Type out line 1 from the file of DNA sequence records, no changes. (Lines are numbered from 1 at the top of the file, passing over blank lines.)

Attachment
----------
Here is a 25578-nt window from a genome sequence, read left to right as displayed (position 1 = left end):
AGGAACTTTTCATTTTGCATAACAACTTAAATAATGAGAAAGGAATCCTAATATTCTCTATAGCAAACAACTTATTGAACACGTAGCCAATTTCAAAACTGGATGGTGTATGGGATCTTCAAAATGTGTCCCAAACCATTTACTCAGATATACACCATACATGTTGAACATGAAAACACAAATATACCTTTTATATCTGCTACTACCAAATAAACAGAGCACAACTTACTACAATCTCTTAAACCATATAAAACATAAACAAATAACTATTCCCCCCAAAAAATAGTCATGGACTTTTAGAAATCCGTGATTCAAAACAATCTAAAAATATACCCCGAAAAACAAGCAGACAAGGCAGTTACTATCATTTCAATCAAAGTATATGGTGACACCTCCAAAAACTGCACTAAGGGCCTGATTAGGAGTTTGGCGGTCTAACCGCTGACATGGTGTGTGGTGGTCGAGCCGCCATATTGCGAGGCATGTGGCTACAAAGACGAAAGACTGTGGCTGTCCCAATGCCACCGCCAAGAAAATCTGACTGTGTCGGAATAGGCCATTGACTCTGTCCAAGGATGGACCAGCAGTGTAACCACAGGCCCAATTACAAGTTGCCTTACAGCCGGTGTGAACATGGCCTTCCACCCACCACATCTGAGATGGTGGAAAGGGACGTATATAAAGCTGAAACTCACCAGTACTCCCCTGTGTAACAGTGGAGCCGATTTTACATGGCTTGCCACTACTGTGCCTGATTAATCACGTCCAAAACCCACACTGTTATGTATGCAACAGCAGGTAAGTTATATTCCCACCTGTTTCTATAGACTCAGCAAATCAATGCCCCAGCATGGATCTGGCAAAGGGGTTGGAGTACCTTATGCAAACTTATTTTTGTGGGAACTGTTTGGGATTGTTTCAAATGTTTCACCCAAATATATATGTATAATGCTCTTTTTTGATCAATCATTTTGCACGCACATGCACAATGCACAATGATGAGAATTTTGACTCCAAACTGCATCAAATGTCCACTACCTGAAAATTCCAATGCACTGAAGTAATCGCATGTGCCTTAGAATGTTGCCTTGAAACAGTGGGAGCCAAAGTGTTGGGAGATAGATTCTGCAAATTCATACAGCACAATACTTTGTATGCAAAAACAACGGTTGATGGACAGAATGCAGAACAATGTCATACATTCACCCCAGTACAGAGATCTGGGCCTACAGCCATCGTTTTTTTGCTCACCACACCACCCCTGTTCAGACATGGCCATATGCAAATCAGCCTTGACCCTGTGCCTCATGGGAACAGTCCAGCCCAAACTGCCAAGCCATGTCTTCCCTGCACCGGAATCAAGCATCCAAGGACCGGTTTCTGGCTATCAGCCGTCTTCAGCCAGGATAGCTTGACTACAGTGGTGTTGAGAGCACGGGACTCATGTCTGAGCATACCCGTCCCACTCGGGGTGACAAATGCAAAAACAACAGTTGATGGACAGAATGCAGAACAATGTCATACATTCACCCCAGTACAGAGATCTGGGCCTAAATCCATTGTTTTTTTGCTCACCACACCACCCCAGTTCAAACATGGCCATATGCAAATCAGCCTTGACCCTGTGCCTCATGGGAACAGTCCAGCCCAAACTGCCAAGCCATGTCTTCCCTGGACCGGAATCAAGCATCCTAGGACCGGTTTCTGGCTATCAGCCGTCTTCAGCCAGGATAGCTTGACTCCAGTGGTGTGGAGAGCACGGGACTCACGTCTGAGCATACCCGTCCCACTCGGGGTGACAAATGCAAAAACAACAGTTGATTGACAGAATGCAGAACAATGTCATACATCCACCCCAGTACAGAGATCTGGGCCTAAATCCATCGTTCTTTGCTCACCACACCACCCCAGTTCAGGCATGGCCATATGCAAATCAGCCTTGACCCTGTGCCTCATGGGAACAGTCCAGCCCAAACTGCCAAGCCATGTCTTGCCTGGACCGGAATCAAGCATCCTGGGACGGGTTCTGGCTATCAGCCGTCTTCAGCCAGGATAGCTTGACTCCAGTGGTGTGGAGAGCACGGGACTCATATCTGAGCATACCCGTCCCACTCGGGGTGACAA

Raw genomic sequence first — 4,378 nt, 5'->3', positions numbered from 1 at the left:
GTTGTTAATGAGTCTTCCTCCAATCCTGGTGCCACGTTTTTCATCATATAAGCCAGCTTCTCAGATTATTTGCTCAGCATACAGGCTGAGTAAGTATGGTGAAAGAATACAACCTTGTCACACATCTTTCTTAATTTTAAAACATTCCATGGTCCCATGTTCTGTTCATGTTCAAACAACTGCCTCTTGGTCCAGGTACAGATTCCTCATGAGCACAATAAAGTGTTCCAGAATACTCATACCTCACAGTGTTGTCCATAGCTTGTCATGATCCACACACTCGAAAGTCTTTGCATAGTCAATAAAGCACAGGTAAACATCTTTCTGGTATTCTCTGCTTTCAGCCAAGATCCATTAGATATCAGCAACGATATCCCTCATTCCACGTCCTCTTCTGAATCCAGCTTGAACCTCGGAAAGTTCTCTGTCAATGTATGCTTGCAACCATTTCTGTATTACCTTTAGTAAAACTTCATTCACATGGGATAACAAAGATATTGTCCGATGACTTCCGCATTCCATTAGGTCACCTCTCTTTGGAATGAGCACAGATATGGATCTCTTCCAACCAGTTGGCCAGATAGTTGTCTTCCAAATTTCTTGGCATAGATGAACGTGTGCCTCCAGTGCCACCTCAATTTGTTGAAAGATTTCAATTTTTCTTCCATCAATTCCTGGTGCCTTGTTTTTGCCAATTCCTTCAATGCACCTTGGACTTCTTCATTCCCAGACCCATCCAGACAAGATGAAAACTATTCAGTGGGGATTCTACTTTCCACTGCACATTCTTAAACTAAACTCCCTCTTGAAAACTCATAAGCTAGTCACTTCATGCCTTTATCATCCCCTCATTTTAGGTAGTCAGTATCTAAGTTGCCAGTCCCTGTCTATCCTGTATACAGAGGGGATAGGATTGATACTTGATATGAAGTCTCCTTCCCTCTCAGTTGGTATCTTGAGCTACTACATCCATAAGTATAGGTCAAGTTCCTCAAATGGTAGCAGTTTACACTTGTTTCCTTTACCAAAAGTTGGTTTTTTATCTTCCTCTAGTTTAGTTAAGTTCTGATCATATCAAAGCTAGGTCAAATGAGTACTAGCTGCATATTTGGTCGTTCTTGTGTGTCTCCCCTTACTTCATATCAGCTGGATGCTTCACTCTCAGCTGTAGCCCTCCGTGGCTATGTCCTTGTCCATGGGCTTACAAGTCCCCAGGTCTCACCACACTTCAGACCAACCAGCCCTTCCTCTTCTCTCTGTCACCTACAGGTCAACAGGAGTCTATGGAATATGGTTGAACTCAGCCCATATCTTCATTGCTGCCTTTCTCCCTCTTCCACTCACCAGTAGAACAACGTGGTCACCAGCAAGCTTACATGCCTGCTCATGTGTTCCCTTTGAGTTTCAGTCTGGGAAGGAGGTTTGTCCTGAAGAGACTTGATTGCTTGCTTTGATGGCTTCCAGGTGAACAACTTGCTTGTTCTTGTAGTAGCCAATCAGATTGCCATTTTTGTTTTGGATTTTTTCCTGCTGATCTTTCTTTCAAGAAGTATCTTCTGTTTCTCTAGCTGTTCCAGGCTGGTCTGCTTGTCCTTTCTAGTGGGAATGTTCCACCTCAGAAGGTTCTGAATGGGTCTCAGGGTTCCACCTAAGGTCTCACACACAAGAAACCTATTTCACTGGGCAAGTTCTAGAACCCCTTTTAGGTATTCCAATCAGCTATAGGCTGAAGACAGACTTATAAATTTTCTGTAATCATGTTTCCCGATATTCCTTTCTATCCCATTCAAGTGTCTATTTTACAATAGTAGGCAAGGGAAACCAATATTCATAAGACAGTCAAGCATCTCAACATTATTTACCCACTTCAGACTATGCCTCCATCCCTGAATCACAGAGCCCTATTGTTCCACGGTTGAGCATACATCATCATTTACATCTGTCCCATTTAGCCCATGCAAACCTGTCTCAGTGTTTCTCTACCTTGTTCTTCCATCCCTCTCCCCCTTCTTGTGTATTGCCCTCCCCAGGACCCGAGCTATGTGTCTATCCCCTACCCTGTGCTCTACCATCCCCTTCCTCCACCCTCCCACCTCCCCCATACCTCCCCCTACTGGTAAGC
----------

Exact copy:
Here is a 25578-nt window from a genome sequence, read left to right as displayed (position 1 = left end):